Sibling Relationships Focus Group

/ NCFR Report, Summer 2023

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Are you interested in research about sibling relationships? Join the Sibling Relationships Focus Group! Check out our website at to learn more about sibling relations and get involved in related research! We facilitate networking and mentoring opportunities, provide access to data, and promote student research and development. Our group is made up of a diverse group of researchers at different professional stages and research expertise. Check out our leadership team’s brief biographies below:

Dr. Gabrielle Kline, Current Co-Chair 

Dr. Kline is an assistant professor in the School of Counseling and Well-Being at West Virginia University. Her research focuses on sibling and parent-child relationships during adolescence and young adulthood using family systems and cultural-ecological perspectives. Her recent work focuses on how sibling caregiving may impact individual development and family relationships. 

Dr. Christy Rogers, Current Co-Chair 

Dr. Rogers is an assistant professor in Human Development and Family Sciences at Texas Tech University. They use an interdisciplinary approach to identify how siblings and parents support adolescent development through perceptual, behavioral, and neural processes. Of note, Dr. Rogers received the Professional Paper Award for the Families and Health Section at the 2022 NCFR Conference for their paper titled, “The role of early attachment and parental presence in adolescent behavioral and neurobiological regulation.”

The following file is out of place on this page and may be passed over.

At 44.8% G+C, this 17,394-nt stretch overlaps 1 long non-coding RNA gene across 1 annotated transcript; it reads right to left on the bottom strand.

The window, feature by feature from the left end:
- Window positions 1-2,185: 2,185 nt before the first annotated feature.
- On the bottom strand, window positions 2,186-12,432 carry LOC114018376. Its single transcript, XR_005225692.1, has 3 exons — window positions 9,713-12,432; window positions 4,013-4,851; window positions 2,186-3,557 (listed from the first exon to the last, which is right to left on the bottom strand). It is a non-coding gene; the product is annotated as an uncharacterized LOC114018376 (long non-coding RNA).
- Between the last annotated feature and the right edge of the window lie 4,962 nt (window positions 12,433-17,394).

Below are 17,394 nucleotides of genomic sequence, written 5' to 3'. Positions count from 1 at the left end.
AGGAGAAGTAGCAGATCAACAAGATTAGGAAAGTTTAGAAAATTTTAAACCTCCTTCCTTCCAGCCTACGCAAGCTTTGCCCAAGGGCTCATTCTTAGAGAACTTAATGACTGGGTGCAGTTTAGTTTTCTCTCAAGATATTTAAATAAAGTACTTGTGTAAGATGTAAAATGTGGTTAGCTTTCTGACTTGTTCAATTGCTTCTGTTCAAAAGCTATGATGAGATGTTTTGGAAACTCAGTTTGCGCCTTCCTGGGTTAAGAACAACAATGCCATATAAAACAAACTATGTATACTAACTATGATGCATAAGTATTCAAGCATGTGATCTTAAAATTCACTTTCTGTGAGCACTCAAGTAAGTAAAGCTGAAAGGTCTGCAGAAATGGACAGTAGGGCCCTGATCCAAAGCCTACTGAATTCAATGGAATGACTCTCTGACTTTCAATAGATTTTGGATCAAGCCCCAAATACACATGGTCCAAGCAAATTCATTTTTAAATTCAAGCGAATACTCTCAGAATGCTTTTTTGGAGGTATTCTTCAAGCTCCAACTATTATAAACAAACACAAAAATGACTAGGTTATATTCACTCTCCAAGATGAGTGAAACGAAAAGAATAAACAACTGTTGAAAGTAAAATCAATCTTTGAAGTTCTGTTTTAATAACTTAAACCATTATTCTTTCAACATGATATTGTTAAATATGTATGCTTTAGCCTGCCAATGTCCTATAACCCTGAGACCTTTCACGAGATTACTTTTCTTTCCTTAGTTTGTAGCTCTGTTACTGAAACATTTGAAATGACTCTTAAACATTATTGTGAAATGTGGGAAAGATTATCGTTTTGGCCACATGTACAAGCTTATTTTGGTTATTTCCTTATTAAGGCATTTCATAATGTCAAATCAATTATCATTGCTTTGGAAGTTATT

Derek Morgan, Current Social Media and Communications Specialist 

Mr. Morgan is a doctoral student in Human Development and Family Sciences at Texas Tech University. His research focuses on the effect that sibling and parent-child relationships have on psychopathology and externalizing behaviors during adolescence and emerging adulthood. Of note, Mr. Morgan received the Sibling Relationships Focus Group Student Poster Award at the 2022 NCFR Conference based on his research titled, “Younger sibling warmth as a buffer between emerging adult prospective uncertainty and substance use.” 

Dr. Sarah Killoren, Previous Chair 

Dr. Killoren is an associate professor in Human Development and Family Sciences at the University of Missouri. Her research interests include the processes of sibling influence and associations between interpersonal relationships, and adolescent and young adult well-being. Her work specializes in Latina/o/x families, and the role and influence of sisters on development.  


Be on the lookout for great sibling research at NCFR 2023!